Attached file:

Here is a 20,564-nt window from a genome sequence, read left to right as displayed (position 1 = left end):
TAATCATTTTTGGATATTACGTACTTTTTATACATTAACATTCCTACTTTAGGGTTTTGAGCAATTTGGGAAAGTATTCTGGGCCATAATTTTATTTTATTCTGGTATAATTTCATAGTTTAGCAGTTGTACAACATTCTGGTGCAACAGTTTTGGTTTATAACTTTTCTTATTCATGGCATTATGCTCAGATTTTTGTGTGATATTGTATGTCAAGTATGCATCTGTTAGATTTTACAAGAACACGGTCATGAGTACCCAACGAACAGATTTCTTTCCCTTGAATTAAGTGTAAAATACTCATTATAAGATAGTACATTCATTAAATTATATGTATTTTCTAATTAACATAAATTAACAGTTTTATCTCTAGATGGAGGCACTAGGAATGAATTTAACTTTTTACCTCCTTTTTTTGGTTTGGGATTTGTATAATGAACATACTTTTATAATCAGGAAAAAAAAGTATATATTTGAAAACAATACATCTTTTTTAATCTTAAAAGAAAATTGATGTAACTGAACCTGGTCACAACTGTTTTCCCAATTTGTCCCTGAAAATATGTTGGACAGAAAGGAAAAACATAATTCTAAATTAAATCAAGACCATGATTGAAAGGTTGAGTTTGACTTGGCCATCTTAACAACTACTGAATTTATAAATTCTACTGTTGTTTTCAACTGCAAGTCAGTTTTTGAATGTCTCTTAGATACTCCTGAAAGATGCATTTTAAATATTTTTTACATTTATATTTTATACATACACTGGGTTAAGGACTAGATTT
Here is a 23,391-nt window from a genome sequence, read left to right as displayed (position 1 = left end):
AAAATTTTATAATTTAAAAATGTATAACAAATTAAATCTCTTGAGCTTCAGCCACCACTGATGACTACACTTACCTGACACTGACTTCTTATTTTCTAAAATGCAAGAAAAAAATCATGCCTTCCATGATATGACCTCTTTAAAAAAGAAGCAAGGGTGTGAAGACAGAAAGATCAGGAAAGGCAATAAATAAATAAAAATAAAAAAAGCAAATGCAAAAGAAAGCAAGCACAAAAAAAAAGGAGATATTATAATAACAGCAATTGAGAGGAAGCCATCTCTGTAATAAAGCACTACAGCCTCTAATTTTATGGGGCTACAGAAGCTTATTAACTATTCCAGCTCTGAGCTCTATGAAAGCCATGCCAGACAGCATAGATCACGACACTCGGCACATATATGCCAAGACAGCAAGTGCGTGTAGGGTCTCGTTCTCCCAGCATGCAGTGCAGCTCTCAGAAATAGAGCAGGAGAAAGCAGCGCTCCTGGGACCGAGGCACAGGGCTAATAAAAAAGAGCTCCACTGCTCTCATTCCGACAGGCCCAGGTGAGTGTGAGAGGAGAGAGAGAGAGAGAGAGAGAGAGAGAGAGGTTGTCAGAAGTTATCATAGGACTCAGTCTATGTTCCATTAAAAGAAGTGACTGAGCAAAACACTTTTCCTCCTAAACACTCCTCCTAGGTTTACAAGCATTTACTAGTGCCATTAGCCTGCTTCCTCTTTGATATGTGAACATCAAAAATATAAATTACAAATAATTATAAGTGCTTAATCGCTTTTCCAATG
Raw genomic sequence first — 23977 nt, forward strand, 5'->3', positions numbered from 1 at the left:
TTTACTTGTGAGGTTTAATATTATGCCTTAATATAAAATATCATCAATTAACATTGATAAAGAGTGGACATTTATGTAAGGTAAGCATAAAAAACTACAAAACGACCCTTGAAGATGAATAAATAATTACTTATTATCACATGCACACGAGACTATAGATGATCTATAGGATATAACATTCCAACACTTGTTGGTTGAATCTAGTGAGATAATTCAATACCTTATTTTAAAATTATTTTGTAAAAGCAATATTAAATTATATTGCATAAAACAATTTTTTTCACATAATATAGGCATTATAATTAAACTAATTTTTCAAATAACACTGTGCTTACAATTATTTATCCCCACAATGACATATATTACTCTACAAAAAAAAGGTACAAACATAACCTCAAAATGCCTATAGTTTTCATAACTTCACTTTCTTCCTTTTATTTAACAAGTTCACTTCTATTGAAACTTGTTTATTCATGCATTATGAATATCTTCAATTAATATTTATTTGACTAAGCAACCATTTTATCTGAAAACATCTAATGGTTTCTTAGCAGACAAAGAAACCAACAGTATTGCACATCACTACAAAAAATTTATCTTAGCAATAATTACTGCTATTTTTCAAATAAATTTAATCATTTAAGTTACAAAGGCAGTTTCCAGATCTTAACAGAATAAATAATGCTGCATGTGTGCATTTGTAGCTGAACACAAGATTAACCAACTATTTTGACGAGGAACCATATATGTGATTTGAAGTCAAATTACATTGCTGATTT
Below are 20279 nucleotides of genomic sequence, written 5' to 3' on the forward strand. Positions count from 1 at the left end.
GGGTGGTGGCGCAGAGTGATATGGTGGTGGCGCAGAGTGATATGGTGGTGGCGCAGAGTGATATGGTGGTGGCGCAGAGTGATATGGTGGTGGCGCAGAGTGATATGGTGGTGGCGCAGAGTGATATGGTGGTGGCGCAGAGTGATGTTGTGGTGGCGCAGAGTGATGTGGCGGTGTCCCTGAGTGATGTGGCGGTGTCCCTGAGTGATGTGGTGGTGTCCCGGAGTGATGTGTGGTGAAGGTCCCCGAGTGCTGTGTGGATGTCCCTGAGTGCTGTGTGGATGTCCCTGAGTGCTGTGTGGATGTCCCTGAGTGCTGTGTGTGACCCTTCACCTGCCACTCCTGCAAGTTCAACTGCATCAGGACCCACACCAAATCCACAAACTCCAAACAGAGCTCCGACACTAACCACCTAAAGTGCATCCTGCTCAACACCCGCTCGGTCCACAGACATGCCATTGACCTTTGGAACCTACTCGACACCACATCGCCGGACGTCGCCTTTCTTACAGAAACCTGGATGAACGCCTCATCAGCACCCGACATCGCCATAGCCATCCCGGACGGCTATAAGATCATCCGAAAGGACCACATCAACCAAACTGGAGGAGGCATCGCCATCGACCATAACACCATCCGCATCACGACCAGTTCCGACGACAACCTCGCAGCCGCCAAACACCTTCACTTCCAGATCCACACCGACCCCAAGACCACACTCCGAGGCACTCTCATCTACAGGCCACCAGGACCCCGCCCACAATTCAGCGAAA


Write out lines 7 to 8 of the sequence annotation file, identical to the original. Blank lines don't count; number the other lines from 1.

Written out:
Below are 20279 nucleotides of genomic sequence, written 5' to 3' on the forward strand. Positions count from 1 at the left end.
GGGTGGTGGCGCAGAGTGATATGGTGGTGGCGCAGAGTGATATGGTGGTGGCGCAGAGTGATATGGTGGTGGCGCAGAGTGATATGGTGGTGGCGCAGAGTGATATGGTGGTGGCGCAGAGTGATATGGTGGTGGCGCAGAGTGATGTTGTGGTGGCGCAGAGTGATGTGGCGGTGTCCCTGAGTGATGTGGCGGTGTCCCTGAGTGATGTGGTGGTGTCCCGGAGTGATGTGTGGTGAAGGTCCCCGAGTGCTGTGTGGATGTCCCTGAGTGCTGTGTGGATGTCCCTGAGTGCTGTGTGGATGTCCCTGAGTGCTGTGTGTGACCCTTCACCTGCCACTCCTGCAAGTTCAACTGCATCAGGACCCACACCAAATCCACAAACTCCAAACAGAGCTCCGACACTAACCACCTAAAGTGCATCCTGCTCAACACCCGCTCGGTCCACAGACATGCCATTGACCTTTGGAACCTACTCGACACCACATCGCCGGACGTCGCCTTTCTTACAGAAACCTGGATGAACGCCTCATCAGCACCCGACATCGCCATAGCCATCCCGGACGGCTATAAGATCATCCGAAAGGACCACATCAACCAAACTGGAGGAGGCATCGCCATCGACCATAACACCATCCGCATCACGACCAGTTCCGACGACAACCTCGCAGCCGCCAAACACCTTCACTTCCAGATCCACACCGACCCCAAGACCACACTCCGAGGCACTCTCATCTACAGGCCACCAGGACCCCGCCCACAATTCAGCGAAA